5. Bad Mouthing Good People

Perpetrators of abuse and exploitation will be suspicious of or defensive around the victim’s close friends or family. When a victim shares a story about a friend or family member, the perpetrator may jump to defend them, often using inflammatory language to put friends or family members down. This could be an early effort to divide the victim from their support system. A healthy person will validate their partner’s feelings in a situation without putting down the people who are closest to them. It is important to note, however, that victims may be trying to flee abusive or toxic environments, meaning that the perpetrator may rightfully criticize the actions of family or friends, but not for the right reasons. In this case, one can tell this love bombing tactic by also considering the perpetrator’s surrounding actions. If the perpetrator cares more about the role the victim plays for them than they care about the victim as an individual, this is a bad sign.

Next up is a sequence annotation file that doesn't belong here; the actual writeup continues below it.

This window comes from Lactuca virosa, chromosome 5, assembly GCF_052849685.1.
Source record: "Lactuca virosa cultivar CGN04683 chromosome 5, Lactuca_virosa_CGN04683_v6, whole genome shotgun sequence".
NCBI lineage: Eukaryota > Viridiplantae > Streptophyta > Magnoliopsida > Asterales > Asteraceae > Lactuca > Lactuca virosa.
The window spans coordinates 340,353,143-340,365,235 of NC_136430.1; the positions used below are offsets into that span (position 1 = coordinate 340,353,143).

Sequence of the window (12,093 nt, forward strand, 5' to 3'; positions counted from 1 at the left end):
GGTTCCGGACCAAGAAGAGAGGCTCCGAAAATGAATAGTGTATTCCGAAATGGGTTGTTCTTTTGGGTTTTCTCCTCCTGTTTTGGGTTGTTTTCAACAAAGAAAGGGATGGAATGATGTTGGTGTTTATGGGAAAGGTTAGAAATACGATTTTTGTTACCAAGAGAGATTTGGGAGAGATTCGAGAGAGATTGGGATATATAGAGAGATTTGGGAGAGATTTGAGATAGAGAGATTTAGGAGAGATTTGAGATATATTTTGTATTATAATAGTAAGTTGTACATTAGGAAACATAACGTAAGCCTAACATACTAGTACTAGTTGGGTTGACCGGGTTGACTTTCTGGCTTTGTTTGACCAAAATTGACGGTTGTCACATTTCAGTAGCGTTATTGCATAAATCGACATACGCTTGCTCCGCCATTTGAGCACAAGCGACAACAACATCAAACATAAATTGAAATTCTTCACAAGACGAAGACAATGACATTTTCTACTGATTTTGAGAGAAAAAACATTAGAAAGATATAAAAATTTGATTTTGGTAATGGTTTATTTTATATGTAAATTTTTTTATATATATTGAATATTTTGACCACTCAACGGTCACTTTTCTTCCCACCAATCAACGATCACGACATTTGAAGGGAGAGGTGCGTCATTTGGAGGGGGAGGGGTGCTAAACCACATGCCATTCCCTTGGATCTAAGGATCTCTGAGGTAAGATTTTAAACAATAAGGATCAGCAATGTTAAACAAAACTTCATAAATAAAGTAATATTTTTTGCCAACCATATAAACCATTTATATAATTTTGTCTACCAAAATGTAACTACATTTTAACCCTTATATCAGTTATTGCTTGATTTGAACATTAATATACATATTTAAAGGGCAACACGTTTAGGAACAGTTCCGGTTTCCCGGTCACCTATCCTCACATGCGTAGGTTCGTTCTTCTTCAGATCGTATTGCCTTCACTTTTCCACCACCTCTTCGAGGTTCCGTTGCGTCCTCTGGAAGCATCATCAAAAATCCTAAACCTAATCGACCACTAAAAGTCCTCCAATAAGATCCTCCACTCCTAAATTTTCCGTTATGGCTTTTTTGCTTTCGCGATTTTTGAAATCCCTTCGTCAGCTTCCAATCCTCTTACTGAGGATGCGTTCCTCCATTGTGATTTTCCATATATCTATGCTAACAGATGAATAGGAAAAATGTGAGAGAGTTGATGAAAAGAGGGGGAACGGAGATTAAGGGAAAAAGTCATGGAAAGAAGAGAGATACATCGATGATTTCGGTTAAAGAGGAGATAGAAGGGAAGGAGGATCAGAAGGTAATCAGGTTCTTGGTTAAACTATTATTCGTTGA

Are You Being Love Bombed or Groomed?

If you believe you are being love bombed or abused in a romantic relationship, call the National Domestic Violence Hotline at 800-799-7233.

If you believed you are being groomed to be sexually exploited, call the National Human Trafficking Hotline at 888-373-7888.

Share this post, so others can learn about love bombing and grooming. Let’s help teens avoid the heartache of abuse, or worse.